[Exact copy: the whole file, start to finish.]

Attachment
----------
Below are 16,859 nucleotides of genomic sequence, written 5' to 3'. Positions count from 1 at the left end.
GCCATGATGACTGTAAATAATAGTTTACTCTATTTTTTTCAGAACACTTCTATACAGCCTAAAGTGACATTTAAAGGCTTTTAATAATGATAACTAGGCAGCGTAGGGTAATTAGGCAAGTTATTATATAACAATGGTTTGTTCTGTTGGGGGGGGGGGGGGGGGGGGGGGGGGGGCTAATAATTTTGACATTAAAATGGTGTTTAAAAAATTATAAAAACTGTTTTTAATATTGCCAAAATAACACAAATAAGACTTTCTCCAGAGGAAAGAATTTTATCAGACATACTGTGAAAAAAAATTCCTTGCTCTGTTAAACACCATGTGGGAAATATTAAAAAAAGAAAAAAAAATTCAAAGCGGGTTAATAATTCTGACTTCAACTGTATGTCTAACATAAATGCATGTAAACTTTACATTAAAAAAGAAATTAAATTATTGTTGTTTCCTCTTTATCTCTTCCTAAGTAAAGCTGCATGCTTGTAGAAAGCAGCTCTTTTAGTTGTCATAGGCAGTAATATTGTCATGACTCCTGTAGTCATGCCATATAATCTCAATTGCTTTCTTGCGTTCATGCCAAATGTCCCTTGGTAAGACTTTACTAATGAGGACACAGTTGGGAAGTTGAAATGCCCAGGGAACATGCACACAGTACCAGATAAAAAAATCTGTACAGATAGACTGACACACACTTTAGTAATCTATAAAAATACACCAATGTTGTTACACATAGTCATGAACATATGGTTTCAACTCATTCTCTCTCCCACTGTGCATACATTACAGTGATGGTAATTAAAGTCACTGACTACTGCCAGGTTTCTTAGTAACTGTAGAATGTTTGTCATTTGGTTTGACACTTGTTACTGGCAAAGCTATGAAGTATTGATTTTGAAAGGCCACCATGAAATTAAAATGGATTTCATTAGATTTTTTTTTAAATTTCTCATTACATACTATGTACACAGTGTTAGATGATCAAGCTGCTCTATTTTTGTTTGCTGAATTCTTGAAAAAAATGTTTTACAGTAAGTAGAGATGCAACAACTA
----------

Below are 16,859 nucleotides of genomic sequence, written 5' to 3'. Positions count from 1 at the left end.
GCCATGATGACTGTAAATAATAGTTTACTCTATTTTTTTCAGAACACTTCTATACAGCCTAAAGTGACATTTAAAGGCTTTTAATAATGATAACTAGGCAGCGTAGGGTAATTAGGCAAGTTATTATATAACAATGGTTTGTTCTGTTGGGGGGGGGGGGGGGGGGGGGGGGGGGGCTAATAATTTTGACATTAAAATGGTGTTTAAAAAATTATAAAAACTGTTTTTAATATTGCCAAAATAACACAAATAAGACTTTCTCCAGAGGAAAGAATTTTATCAGACATACTGTGAAAAAAAATTCCTTGCTCTGTTAAACACCATGTGGGAAATATTAAAAAAAGAAAAAAAAATTCAAAGCGGGTTAATAATTCTGACTTCAACTGTATGTCTAACATAAATGCATGTAAACTTTACATTAAAAAAGAAATTAAATTATTGTTGTTTCCTCTTTATCTCTTCCTAAGTAAAGCTGCATGCTTGTAGAAAGCAGCTCTTTTAGTTGTCATAGGCAGTAATATTGTCATGACTCCTGTAGTCATGCCATATAATCTCAATTGCTTTCTTGCGTTCATGCCAAATGTCCCTTGGTAAGACTTTACTAATGAGGACACAGTTGGGAAGTTGAAATGCCCAGGGAACATGCACACAGTACCAGATAAAAAAATCTGTACAGATAGACTGACACACACTTTAGTAATCTATAAAAATACACCAATGTTGTTACACATAGTCATGAACATATGGTTTCAACTCATTCTCTCTCCCACTGTGCATACATTACAGTGATGGTAATTAAAGTCACTGACTACTGCCAGGTTTCTTAGTAACTGTAGAATGTTTGTCATTTGGTTTGACACTTGTTACTGGCAAAGCTATGAAGTATTGATTTTGAAAGGCCACCATGAAATTAAAATGGATTTCATTAGATTTTTTTTTAAATTTCTCATTACATACTATGTACACAGTGTTAGATGATCAAGCTGCTCTATTTTTGTTTGCTGAATTCTTGAAAAAAATGTTTTACAGTAAGTAGAGATGCAACAACTA